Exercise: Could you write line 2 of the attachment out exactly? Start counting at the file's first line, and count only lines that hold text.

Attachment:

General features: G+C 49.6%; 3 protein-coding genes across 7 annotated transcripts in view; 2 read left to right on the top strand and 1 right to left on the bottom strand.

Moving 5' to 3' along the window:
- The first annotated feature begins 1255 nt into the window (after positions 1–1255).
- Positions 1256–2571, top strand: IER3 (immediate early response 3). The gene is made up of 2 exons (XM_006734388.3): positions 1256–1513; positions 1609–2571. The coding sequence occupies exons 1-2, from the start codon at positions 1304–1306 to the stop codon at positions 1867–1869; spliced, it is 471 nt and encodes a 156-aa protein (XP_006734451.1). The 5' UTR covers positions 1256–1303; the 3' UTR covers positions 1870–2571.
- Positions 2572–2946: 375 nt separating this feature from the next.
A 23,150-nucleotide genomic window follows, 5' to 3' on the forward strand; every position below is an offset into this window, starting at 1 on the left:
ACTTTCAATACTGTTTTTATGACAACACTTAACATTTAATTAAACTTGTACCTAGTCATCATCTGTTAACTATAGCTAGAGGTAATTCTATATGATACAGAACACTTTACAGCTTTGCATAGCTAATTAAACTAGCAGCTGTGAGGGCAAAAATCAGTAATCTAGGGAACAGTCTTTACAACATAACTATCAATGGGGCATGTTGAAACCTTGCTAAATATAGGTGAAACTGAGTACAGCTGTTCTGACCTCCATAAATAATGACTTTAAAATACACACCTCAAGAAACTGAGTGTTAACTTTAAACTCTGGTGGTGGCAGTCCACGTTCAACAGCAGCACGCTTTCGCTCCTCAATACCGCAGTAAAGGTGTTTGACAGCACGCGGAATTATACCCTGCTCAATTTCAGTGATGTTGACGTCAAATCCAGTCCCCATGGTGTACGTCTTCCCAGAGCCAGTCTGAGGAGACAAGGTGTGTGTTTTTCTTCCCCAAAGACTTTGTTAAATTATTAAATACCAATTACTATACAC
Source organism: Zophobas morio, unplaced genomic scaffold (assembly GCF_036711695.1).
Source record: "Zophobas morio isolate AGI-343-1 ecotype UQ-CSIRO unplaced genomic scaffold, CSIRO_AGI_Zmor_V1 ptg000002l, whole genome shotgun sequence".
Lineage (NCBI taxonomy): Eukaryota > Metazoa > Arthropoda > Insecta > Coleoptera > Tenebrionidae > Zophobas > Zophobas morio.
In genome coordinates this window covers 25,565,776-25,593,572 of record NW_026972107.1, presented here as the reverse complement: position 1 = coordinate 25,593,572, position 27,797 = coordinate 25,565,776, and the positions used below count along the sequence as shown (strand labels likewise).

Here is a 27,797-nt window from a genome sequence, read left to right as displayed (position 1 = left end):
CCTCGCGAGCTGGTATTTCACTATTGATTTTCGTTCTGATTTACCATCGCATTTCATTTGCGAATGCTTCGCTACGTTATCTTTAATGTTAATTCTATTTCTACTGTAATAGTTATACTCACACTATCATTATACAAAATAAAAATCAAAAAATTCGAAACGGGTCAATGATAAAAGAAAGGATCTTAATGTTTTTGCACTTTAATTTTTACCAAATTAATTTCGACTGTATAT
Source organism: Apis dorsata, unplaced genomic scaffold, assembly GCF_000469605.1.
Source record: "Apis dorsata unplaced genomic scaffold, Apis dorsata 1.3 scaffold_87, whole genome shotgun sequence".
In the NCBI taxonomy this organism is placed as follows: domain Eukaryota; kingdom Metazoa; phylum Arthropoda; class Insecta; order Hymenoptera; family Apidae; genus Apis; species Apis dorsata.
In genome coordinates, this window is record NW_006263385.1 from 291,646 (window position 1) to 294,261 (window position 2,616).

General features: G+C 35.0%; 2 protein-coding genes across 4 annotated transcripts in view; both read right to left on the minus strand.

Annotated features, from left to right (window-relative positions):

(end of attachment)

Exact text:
Moving 5' to 3' along the window: